By Julia Haines, Editor-in-chief of the Old Gold & Black
Originally published in the September 6 issue of the Old Gold & Black
Many of the freshmen orientation events on move-in weekend were heavily policed by the Office of Sustainability’s Compost Crew, a group of students dedicated to ensuring food waste on campus is dealt with responsibly.
The Office of Sustainability paired with student volunteers and environmental activists last semester to create the Compost Crew, a volunteer group that already has over 40 members and counting.
“[The Compost Crew] was formed due to an overwhelming interest in organics collection and composting on campus and was developed and grown by a number of students,” said Brian Cohen, the Program Coordinator for the Office of Sustainability. “In typical Wake Forest fashion, students identified a problem and worked to come up with a solution.”
At the Taste of Winston-Salem event, waste bins at every corner were staffed by members of the Compost Crew in green t-shirts, manually sorting items as they came off the plates of attendees. Compost Crew members educated attendees about how to properly recycle and about what can and cannot be composted.
“Getting students to stop and think about where they could direct some of their waste, be it to be composted or recycled, is challenging at least 18 years of the practice of sending everything to a landfill,” said sophomore Katherine Pitchford. “Just our presence at events, standing by the waste and assisting in directing what can and cannot be composted, is letting people know that there is a force on campus that is devoted to doing more for the environment.”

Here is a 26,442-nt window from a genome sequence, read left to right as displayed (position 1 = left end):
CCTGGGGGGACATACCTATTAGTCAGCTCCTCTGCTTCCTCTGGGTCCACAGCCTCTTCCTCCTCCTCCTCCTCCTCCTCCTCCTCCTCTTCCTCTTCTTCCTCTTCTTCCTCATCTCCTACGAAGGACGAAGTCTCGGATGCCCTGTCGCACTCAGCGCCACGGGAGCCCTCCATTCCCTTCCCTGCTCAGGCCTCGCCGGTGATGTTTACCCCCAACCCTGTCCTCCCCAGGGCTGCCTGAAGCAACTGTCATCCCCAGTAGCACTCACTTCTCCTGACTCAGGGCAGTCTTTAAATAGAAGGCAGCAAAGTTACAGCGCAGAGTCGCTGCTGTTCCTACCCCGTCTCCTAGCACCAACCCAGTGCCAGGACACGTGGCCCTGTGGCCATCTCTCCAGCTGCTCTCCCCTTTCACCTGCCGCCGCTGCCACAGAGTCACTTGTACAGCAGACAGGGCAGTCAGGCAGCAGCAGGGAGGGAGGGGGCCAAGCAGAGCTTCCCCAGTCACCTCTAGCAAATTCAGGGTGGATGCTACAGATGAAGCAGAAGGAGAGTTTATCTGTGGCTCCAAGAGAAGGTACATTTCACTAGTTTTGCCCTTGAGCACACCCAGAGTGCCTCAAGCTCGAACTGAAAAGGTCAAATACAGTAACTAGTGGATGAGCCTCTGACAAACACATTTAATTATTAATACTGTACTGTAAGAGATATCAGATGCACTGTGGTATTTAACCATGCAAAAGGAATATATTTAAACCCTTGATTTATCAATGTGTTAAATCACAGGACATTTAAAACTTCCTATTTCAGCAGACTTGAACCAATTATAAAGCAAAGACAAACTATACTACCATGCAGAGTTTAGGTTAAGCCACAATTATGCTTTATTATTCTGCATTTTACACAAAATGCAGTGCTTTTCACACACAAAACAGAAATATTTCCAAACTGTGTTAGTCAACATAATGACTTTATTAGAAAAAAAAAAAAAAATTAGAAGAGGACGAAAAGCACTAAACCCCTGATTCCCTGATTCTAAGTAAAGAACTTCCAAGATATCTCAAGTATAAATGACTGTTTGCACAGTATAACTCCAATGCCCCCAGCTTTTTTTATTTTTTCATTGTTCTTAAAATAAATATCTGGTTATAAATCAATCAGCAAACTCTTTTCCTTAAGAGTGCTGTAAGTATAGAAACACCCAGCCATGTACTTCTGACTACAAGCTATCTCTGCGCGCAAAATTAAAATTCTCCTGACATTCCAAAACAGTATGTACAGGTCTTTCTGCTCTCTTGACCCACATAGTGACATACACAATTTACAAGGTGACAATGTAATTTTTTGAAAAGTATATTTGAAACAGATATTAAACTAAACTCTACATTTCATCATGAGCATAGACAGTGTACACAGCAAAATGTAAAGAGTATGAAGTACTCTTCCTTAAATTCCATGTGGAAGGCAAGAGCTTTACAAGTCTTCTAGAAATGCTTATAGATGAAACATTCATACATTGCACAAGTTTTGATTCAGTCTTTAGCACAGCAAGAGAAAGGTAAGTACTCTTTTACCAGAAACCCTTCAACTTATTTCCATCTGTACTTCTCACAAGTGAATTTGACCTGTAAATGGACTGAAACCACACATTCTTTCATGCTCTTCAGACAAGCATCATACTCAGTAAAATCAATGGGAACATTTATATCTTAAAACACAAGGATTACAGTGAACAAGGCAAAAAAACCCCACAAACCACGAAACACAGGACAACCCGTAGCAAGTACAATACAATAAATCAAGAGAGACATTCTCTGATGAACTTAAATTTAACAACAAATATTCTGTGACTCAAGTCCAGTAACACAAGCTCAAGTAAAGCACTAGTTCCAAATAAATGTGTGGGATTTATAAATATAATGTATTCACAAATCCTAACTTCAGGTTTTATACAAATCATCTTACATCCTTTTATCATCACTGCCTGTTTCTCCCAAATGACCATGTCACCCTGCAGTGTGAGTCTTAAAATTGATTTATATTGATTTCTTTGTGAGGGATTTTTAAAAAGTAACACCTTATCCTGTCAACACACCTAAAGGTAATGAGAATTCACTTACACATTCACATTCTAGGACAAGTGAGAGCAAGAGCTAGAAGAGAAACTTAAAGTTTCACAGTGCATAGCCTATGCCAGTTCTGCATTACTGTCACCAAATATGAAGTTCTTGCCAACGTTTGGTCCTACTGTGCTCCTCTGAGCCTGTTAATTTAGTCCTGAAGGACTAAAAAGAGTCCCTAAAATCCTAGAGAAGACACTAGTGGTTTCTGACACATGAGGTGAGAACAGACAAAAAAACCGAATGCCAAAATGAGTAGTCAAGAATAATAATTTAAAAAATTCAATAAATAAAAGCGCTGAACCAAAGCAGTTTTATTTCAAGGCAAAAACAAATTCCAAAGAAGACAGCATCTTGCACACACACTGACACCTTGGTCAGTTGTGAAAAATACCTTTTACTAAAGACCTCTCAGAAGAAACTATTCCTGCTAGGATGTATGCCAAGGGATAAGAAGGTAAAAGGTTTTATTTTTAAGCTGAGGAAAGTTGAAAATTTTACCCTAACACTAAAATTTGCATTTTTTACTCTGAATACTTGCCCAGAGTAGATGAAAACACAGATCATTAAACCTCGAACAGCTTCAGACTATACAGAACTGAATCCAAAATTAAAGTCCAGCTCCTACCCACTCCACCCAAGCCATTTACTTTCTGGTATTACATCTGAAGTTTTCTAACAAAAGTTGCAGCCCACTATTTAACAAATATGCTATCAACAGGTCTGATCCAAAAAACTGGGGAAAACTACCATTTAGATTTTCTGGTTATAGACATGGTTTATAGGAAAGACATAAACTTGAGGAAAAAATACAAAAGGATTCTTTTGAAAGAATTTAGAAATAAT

While the Office of Sustainability already directs organic waste from Campus Kitchen, Campus Grounds and other smaller facilities to the compost space in Campus Garden, larger volumes of organic waste from events are being brought to Gallins Family Farm in Davie County, NC. This local facility then turns it into soil and sells it to local farmers and gardeners.
As the semester progresses, Compost Crew members plan to continue to staff campus events that involve food consumption or that produce significant food waste. They have been “pleasantly surprised” at how quickly the campus adopted their initiative as a new norm, and stress the need for more volunteers.
“Support for this initiative has been amazing campus-wide,” Cohen said. “Honestly, the most difficult part is keeping up with the demand.”
Last semester, while the Compost Crew did exist, few noted the impact they made or knew of their presence at campus events.
“Most people were unaware of what we did on campus last year,” Pitchford said. “When the Compost Crew would help separate organic waste at events, attendees were often curious about what we were doing. It was humorous to have people go through every item on their plates and say ‘Is this compostable? Okay, what about this?’”
In addition to staffing campus events, the group also started an office organics collection program over the summer and launched a pilot program in Collins to bring organics collection to more residence halls. The office organics collection program has 18 active participants, a number which staff members hope will grow as awareness of the program expands.
“I would like to find ways to shape the group into something that people are passionate about and generate ideas for how to grow,” junior Julia Stevens said, the Waste Reduction Assistant for the Office of Sustainability. “Our ultimate goal … is to demonstrate enough need for this service so that it becomes institutionalized.”
“In the coming months, we expect the Compost Crew to continue to grow and expand its reach,” Cohen said. “Ultimately, we expect to get to a point where organics collection is second nature for all students, faculty and staff in all locations on campus.”